The restaurant of the future might be housed in a space-aged, floating mirror ball with a four-dimensional laser show rotating around a gravity field, with customers eating from chairs and tables hanging in multiple directions. It could also be much the same as current restaurants.

Patrick Abrams

Patrick Abrams

However, if it is too similar, it might not be around very long. Restaurants will have to change in order to compete with technological advances. For now, these are limited to technologies that focus on convenience, which are, most commonly, food-delivery-based apps. Why bother going to a restaurant when you can have the same food in the comfort of your own home?

The answer has to be: because of the ‘experience’. It seems obvious, but the experience will have to be good enough to attract customers to the physical restaurant.Restaurants will have to provide an exceptional customer experience in all three facets – service, food and atmosphere. Technology can help here, with, for example, remote and online queuing, but the ultimate goal will be the same – to improve the experience.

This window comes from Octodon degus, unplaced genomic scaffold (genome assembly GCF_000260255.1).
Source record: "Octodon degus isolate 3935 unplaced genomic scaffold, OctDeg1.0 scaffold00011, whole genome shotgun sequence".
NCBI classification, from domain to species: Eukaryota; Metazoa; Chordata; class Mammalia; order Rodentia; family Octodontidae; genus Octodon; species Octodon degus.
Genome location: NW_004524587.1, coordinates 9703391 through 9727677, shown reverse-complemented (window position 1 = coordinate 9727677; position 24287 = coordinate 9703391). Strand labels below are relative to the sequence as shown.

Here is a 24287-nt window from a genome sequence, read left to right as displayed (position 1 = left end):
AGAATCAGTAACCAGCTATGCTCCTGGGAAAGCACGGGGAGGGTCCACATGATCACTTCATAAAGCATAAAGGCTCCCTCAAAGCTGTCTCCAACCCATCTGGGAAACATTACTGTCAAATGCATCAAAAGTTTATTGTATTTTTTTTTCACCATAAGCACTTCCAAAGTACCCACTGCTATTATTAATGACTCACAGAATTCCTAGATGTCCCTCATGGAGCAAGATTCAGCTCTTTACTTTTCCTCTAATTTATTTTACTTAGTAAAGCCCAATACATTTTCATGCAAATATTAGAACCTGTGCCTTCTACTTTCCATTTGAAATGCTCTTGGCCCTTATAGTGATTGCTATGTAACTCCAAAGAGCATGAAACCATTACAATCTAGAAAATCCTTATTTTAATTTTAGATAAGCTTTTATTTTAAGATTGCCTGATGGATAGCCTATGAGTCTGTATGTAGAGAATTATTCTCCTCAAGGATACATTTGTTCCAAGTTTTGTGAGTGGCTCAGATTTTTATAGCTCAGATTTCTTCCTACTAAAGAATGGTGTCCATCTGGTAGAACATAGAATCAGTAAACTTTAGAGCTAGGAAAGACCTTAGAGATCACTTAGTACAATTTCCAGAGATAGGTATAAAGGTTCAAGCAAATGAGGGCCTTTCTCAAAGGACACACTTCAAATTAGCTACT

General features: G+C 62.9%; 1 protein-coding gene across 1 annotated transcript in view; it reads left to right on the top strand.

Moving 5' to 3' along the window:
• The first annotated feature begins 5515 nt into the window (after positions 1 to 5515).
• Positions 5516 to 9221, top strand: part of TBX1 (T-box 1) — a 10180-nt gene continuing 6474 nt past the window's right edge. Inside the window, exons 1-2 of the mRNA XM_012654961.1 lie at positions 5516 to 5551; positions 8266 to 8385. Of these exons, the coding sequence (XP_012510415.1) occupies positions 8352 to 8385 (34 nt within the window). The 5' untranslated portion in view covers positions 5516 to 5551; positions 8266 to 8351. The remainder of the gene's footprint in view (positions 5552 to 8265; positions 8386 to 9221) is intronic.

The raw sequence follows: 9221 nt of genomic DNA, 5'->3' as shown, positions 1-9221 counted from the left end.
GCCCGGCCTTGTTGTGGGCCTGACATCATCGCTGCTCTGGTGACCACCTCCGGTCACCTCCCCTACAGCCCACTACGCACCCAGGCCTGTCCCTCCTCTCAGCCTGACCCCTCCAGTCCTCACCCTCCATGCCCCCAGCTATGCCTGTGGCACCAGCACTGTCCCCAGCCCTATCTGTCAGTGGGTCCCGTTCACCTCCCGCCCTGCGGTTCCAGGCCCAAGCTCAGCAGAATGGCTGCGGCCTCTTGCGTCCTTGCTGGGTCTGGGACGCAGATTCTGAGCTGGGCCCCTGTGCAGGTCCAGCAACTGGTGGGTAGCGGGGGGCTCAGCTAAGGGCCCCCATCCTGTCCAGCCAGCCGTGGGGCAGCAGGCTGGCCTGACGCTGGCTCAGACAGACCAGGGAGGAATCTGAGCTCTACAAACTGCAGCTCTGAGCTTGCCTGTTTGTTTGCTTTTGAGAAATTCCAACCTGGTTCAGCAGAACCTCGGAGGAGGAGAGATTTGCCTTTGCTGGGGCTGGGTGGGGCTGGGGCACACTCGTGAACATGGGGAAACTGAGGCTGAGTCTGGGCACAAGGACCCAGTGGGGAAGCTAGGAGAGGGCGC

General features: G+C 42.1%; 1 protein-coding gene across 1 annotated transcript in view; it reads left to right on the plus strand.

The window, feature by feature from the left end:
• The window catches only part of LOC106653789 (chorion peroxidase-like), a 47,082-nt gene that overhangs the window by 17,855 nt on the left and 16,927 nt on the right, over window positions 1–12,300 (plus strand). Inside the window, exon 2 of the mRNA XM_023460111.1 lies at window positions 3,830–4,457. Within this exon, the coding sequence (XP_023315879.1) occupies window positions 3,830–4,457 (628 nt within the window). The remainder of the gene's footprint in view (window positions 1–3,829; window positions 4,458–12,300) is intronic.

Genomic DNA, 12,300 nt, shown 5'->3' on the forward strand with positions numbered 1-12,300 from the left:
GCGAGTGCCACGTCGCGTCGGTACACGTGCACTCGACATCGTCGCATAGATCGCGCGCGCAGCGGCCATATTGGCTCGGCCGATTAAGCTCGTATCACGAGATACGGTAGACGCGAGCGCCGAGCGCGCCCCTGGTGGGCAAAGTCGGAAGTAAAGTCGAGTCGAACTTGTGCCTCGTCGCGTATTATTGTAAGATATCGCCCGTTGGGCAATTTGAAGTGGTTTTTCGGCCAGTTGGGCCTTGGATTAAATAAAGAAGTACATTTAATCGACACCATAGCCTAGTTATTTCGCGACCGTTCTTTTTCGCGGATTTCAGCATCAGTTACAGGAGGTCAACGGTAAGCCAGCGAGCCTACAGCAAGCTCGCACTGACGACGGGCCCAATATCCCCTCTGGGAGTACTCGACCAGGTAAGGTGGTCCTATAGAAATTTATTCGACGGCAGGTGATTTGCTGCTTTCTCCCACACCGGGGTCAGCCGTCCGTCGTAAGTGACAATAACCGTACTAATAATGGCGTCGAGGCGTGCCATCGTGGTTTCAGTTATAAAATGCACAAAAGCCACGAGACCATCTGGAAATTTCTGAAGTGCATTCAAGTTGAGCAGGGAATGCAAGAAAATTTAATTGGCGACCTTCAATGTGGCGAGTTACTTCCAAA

How is the experience affected by Covid-19 and social distancing? It is easy to say that the future restaurant might need to be larger to account for either Covid or other pandemics. But can restaurants afford to be bigger? This obviously means more rent and fewer covers to operate and generate profit.

Restaurant outdoor seating

Source: Shutterstock / Nickolastock

But for me, the biggest issue is the impact on the experience. How do you provide a worthwhile experience in a cavernous canteen with no atmosphere? I don’t think you can, and so I don’t think restaurant should or can get bigger.

What restaurants could do, however, is increase their outdoor seating. This needs buy-in from local councils, but this is already happening in London where streets are being pedestrianised over weekends or during the summer.

So, the restaurant of the future is actually very similar to the one now – just with an improved experience and, hopefully, bigger terraces.

Patrick Abrams is managing director of Applied Studio